Today's post comes from Peter Gawne.
It has been an interesting week picking up where Randi and Joe left off. Jay, Manda, and I have started wrapping up field transects, lionfish lab work and helping with filming wherever possible. [A BBC film crew was on the island to study hermit crab vacancy chains. Here's a guest post from the personal blog of cinematographer John Brown.]
|Hermit crabs on Carrie Bow Cay | Photo: John Brown via|
|A goliath grouper holds in a deep overhang.|
The transects in the field are going very well, although strong winds and rain are threatening to keep us shore-bound. When we are able to get underwater, we are seeing some fish that we rarely see on transects. Goliath groupers, midnight parrotfish and yellow-cheek wrasses have been some of the highlights.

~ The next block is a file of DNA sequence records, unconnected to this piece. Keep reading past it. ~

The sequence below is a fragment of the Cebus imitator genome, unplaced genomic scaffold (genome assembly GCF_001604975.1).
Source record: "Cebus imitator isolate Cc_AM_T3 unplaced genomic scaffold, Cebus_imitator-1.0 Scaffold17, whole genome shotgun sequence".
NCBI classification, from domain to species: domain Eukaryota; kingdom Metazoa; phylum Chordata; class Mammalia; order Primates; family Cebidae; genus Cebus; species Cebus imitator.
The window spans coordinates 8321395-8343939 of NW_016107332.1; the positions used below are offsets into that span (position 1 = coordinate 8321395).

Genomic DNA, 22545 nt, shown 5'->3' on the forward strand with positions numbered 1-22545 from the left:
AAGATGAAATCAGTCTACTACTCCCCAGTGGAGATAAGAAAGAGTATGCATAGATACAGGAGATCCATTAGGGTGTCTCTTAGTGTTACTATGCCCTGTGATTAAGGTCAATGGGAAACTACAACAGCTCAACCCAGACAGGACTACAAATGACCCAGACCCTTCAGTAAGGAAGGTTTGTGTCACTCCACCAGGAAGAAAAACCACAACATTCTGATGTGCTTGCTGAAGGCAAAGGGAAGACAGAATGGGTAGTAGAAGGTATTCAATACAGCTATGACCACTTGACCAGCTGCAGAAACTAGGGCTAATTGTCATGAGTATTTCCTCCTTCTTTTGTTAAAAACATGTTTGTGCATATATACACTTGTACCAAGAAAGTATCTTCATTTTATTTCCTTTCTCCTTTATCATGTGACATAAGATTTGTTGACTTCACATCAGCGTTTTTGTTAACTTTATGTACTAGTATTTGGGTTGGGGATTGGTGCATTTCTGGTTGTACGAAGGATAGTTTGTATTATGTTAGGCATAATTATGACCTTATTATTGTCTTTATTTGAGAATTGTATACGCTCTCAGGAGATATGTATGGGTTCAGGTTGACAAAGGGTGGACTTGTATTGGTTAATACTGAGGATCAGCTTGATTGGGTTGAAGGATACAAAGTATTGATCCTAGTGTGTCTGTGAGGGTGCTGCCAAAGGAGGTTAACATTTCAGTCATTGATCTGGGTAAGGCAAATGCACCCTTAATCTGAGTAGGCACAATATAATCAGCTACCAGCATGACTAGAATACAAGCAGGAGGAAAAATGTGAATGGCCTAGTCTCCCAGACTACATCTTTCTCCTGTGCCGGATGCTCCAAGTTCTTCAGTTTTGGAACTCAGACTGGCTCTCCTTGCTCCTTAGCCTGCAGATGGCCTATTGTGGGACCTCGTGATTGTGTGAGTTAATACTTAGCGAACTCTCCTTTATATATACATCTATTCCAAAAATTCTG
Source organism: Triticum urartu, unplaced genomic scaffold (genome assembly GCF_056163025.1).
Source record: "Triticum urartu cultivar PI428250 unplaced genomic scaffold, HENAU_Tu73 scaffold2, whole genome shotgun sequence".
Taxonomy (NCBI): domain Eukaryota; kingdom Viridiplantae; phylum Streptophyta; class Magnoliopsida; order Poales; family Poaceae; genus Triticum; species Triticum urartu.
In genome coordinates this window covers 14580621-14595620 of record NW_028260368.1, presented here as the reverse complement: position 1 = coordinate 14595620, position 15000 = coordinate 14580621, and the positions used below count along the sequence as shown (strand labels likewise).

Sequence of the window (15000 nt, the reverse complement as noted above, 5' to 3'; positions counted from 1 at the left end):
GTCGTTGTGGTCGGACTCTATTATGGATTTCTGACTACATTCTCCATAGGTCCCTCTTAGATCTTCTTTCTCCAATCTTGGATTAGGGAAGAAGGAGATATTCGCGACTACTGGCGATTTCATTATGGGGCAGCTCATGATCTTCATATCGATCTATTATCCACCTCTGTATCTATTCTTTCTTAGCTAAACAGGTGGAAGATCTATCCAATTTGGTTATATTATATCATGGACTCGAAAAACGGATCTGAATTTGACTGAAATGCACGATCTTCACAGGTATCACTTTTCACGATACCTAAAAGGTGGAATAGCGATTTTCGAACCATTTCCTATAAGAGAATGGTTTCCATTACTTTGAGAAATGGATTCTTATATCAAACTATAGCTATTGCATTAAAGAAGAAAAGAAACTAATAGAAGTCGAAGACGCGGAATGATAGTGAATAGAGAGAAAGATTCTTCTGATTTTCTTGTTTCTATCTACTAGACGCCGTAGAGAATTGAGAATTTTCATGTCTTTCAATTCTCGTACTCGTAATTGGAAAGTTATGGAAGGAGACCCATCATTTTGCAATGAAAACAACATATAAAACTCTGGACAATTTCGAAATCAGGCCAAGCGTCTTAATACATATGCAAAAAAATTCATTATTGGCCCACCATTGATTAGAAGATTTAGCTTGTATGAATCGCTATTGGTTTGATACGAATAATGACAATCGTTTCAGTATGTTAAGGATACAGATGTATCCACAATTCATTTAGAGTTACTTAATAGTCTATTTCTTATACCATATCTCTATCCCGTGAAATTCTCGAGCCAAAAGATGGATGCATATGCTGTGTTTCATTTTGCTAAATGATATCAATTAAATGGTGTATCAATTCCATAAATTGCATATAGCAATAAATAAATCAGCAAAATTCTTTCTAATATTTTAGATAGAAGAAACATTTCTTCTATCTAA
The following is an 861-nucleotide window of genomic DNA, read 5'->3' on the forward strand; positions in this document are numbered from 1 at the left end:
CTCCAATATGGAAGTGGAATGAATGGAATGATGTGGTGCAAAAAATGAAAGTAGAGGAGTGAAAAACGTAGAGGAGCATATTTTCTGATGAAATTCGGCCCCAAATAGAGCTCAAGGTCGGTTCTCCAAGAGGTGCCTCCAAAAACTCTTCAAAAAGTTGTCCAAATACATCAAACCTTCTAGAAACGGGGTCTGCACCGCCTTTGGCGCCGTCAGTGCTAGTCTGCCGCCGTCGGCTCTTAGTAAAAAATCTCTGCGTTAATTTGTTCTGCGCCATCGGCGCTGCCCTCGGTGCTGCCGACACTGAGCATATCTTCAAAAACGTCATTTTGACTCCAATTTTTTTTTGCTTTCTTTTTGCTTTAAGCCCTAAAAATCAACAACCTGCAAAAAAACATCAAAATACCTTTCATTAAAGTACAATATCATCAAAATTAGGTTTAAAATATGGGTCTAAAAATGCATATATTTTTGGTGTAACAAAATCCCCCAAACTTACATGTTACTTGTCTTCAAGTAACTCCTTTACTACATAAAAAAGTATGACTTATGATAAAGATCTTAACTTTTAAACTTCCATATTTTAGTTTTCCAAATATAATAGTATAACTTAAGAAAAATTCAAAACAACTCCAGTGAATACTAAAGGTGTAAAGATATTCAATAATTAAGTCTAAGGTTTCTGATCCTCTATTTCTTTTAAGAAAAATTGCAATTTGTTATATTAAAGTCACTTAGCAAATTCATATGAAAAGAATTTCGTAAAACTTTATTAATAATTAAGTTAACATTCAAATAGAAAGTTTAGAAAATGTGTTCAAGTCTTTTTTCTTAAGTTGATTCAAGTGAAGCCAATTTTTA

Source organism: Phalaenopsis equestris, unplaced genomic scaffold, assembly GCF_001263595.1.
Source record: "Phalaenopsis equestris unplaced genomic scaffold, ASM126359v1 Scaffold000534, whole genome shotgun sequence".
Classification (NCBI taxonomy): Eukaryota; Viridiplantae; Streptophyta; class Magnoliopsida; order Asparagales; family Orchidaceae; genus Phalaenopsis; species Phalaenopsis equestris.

|A hawksbill turtles eyes the camera.|
We’ve been seeing some rather large turtles with some frequency while diving. It should come as no surprise that turtles are in the area, as it is the time of year for turtles to haul up on the beach and lay their eggs. Amidst the recent stormy weather we were visited by a nesting turtle in the middle of the night. She came ashore, leaving tracks to show where she had excavated a nest in the sand. Belize Fisheries will come over to the island to assess the condition of the nest, if weather allows.
|This large loggerhead turtle seemed especially interested in our party of divers.|
When we encounter sea turtles underwater, they are often shy and reluctant to allow a close approach. The turtles around Carrie Bow seem to be unusually curious during this trip, often approaching within arm’s reach. We have been really fortunate to have had some really close encounters with some rather large loggerhead and hawksbill sea turtles.